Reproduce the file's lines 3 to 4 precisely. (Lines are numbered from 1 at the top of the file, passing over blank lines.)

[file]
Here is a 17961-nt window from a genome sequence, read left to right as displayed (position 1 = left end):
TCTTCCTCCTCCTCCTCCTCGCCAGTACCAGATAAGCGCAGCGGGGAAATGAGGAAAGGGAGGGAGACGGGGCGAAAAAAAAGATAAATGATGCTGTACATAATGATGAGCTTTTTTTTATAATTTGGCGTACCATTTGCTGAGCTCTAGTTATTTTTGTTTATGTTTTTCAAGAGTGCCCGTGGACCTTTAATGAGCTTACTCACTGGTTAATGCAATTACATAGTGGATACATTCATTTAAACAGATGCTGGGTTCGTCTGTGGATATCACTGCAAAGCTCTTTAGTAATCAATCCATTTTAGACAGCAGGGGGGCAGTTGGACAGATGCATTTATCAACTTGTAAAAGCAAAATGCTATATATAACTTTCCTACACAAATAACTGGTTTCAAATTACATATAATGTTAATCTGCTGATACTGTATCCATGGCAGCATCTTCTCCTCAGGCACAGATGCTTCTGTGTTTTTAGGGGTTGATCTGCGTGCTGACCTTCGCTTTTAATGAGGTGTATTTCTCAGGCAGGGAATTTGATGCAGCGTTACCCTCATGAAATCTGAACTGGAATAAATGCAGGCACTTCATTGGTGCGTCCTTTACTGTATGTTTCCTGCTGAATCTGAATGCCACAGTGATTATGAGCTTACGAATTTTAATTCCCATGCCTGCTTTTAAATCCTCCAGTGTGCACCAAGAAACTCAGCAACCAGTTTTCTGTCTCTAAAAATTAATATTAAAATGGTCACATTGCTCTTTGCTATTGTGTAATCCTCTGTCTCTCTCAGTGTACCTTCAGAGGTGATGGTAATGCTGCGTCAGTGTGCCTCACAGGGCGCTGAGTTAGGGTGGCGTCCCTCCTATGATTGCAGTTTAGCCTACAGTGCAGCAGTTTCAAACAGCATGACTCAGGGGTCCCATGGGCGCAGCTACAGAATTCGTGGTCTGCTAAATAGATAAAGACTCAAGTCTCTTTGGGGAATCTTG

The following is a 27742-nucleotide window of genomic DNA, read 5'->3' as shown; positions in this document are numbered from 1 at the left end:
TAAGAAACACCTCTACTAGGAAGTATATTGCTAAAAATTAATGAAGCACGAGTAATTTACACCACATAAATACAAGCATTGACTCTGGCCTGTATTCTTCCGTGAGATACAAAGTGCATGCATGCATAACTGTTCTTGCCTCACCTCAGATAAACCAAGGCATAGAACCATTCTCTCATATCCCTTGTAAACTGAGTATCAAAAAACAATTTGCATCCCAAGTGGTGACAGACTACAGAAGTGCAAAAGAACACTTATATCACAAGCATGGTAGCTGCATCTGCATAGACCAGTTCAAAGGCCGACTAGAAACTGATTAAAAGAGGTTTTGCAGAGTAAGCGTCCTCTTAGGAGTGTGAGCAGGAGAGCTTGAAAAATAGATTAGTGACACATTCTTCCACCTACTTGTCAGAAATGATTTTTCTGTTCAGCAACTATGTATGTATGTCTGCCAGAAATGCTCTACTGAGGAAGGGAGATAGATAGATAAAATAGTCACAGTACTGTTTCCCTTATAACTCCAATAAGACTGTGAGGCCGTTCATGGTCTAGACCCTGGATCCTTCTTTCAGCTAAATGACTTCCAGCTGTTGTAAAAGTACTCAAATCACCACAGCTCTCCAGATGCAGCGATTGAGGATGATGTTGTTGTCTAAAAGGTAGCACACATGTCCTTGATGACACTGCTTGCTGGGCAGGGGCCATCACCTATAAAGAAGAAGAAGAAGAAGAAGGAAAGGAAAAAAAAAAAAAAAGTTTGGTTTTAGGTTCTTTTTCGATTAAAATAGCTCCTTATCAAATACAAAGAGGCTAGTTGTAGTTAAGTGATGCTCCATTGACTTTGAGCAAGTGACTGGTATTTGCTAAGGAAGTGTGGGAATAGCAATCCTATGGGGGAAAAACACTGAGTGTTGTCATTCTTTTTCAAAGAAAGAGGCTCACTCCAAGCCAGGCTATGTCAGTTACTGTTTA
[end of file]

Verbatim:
The following is a 27742-nucleotide window of genomic DNA, read 5'->3' as shown; positions in this document are numbered from 1 at the left end:
TAAGAAACACCTCTACTAGGAAGTATATTGCTAAAAATTAATGAAGCACGAGTAATTTACACCACATAAATACAAGCATTGACTCTGGCCTGTATTCTTCCGTGAGATACAAAGTGCATGCATGCATAACTGTTCTTGCCTCACCTCAGATAAACCAAGGCATAGAACCATTCTCTCATATCCCTTGTAAACTGAGTATCAAAAAACAATTTGCATCCCAAGTGGTGACAGACTACAGAAGTGCAAAAGAACACTTATATCACAAGCATGGTAGCTGCATCTGCATAGACCAGTTCAAAGGCCGACTAGAAACTGATTAAAAGAGGTTTTGCAGAGTAAGCGTCCTCTTAGGAGTGTGAGCAGGAGAGCTTGAAAAATAGATTAGTGACACATTCTTCCACCTACTTGTCAGAAATGATTTTTCTGTTCAGCAACTATGTATGTATGTCTGCCAGAAATGCTCTACTGAGGAAGGGAGATAGATAGATAAAATAGTCACAGTACTGTTTCCCTTATAACTCCAATAAGACTGTGAGGCCGTTCATGGTCTAGACCCTGGATCCTTCTTTCAGCTAAATGACTTCCAGCTGTTGTAAAAGTACTCAAATCACCACAGCTCTCCAGATGCAGCGATTGAGGATGATGTTGTTGTCTAAAAGGTAGCACACATGTCCTTGATGACACTGCTTGCTGGGCAGGGGCCATCACCTATAAAGAAGAAGAAGAAGAAGAAGGAAAGGAAAAAAAAAAAAAAAGTTTGGTTTTAGGTTCTTTTTCGATTAAAATAGCTCCTTATCAAATACAAAGAGGCTAGTTGTAGTTAAGTGATGCTCCATTGACTTTGAGCAAGTGACTGGTATTTGCTAAGGAAGTGTGGGAATAGCAATCCTATGGGGGAAAAACACTGAGTGTTGTCATTCTTTTTCAAAGAAAGAGGCTCACTCCAAGCCAGGCTATGTCAGTTACTGTTTA